Ideally, seismic stations are sited in remote, quiet locations away from any possible cultural noise, especially people, who are very noisy (even if they are not New Yorkers). But other considerations besides peace and quiet are important for a good station, particularly security. As a result, we placed most of our stations in towns near schools, hospitals or town halls, where people could keep an eye on them.
We often attract crowds while installing our exotic seismic gear. Field work with an audience has pros and cons. It’s certainly somewhat distracting to labor and sweat under the sun, tinkering with wires and programming equipment with a big crowd in attendance. Some of the sites are in relatively tight spots, so the curious onlookers occupied much of our working space, making for very close quarters. Several days ago, we installed a station next to the village hall in Ndalisi as a small crowd looked on and an animated town meeting took place next door. Loud passionate speeches inside were matched by loud banging outside as we mounted a solar panel for our station on the roof.
But there are very big upsides. People from the villages where we deployed stations have provided an enormous amount of help with building our sites. We have also had abundant opportunities to tell people what we hope to learn about the active tectonic environment where they live. Continental rifting here gives rise to geohazards such as earthquakes and volcanoes. Because we have tried to locate many of our sites near schools, we particularly hope to communicate our science to students and teachers. At the Matema Beach High School, students peppered us with questions as we installed our gear. Their school is just a stone’s throw from the Livingstone Mountains, the surface expression of a major rift fault that has caused large earthquakes. But our seismic installations admittedly may not be entirely positive; today at Kifule Secondary School, students took a long math exam inside while we were making a racket outside. But hopefully the pros out weigh the cons… Even at Kifule, students burst out of classroom after the test all smiles, so apparently we were not too disruptive.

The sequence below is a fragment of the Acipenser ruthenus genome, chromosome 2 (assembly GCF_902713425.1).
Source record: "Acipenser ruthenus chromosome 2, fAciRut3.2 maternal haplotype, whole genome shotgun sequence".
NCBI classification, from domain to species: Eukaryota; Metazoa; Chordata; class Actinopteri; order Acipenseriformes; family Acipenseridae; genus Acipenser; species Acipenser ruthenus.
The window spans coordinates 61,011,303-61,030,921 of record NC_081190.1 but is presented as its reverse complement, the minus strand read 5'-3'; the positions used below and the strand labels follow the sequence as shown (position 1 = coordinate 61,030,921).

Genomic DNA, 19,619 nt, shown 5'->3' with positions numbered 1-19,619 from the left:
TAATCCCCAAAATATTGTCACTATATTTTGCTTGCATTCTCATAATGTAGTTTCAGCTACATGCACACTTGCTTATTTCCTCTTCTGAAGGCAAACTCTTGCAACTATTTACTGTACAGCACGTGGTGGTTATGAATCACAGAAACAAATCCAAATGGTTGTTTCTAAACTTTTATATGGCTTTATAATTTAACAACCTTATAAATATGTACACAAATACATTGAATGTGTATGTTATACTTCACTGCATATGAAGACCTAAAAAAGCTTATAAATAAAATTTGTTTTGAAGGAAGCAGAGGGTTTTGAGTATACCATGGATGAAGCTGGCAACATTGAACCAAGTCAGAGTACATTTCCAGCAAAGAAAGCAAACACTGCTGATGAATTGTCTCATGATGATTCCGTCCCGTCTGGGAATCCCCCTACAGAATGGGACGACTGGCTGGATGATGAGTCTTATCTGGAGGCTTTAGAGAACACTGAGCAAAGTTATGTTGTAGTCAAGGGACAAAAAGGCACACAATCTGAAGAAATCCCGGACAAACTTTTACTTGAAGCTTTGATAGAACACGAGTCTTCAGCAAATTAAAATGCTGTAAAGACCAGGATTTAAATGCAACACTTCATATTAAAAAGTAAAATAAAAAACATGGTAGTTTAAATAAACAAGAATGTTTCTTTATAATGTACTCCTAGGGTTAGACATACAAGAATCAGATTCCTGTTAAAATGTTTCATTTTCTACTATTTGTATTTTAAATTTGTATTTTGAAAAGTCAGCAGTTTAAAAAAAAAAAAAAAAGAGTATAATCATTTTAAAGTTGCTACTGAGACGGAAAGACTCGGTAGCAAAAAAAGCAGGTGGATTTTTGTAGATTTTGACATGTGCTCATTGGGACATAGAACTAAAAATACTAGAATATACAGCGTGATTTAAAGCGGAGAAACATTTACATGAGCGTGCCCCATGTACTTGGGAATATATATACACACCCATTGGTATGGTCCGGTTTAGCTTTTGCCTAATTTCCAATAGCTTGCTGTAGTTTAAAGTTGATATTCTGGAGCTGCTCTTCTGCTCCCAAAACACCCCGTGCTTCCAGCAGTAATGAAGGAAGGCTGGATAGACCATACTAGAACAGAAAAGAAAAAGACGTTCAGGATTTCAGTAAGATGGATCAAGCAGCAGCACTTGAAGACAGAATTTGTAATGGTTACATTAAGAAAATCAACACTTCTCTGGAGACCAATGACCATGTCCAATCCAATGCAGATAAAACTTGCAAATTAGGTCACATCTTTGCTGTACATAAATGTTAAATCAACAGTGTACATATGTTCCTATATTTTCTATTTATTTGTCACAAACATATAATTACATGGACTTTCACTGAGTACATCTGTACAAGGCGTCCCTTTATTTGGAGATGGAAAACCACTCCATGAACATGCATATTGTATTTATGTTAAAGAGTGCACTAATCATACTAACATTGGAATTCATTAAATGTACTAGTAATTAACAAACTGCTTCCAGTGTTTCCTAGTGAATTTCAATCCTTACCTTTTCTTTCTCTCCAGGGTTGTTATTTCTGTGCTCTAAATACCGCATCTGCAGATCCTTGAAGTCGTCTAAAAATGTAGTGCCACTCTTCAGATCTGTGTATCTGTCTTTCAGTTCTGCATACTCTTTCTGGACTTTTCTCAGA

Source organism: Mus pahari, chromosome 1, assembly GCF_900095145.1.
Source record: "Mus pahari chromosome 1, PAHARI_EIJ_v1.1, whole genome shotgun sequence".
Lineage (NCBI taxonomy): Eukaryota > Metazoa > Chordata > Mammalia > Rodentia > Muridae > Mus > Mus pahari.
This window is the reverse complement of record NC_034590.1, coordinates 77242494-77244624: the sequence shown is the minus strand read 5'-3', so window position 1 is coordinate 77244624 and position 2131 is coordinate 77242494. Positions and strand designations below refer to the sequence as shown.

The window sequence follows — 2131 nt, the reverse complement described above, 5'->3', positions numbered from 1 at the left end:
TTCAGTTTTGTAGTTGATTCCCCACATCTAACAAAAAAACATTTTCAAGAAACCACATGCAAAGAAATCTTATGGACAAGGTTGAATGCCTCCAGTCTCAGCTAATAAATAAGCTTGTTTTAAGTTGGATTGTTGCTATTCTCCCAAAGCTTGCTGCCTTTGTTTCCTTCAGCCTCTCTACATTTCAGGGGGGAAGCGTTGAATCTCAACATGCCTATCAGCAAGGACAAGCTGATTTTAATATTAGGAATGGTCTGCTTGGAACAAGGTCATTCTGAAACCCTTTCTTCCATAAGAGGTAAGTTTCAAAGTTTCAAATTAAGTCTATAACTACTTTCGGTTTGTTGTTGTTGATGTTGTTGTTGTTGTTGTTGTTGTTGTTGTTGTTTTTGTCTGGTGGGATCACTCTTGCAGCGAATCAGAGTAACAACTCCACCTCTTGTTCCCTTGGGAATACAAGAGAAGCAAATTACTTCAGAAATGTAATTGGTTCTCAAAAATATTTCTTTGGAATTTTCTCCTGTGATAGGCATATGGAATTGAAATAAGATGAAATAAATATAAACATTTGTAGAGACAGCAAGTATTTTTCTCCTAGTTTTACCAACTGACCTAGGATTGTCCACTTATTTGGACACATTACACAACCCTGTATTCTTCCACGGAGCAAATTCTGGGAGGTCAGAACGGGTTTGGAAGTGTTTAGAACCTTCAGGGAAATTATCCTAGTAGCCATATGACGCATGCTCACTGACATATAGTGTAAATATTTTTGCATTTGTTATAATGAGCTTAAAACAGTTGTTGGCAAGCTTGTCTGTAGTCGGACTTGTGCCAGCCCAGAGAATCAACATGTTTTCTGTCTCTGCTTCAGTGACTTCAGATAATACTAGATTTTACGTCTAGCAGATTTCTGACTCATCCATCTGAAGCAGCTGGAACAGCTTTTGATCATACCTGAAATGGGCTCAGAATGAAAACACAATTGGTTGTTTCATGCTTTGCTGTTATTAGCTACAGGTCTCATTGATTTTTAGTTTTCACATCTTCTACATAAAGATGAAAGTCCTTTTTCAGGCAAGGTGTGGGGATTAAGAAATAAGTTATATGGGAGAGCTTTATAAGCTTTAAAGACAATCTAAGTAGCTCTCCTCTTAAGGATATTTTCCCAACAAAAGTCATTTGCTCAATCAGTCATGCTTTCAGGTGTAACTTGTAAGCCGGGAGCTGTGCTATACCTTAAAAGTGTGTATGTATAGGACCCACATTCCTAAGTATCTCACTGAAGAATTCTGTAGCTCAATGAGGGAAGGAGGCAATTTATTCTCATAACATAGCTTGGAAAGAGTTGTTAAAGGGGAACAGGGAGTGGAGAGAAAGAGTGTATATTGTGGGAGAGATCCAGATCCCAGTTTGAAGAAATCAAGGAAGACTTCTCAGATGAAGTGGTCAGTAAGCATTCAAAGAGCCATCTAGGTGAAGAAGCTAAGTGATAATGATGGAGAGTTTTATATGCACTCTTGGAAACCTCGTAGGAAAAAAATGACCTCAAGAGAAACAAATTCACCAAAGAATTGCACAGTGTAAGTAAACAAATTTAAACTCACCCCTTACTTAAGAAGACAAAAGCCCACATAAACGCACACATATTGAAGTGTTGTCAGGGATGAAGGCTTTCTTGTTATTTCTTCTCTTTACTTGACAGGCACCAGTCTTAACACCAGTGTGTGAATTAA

Driving around the Rungwe volcanic province in the southern East Africa Rift installing seismometers, we have the chance to observe first hand how geological processes in action create the most dramatic forms at Earth’s surface. Looming volcanoes flanked by cinder cones lie along the rift valley, often very close to rift faults. The Livingstone Mountains, the surface expression of a major fault system that bounds the rift to the east in this area, soar over 1.5 km over the valley below, including Lake Malawi (Nyasa).
The remarkable geological structures evident above ground motivate us to look deeper in the earth. We see volcanoes in particular places at the surface, but where are magmas located at depth below the volcanoes and the rift? Likewise, we see dramatic faults that are helping to thin and break the crust at the surface, but how do they relate to stretching of the entire crust and lithosphere beneath this part of the East Africa rift? And how are the magmas and faults related to one another? These are the core scientific questions motivating our study of the rift around northern Lake Malawi (Nyasa). We hope to use data collected during this program, including the 15 seismic stations that we are deploying now around the Rungwe province, to answer these big questions.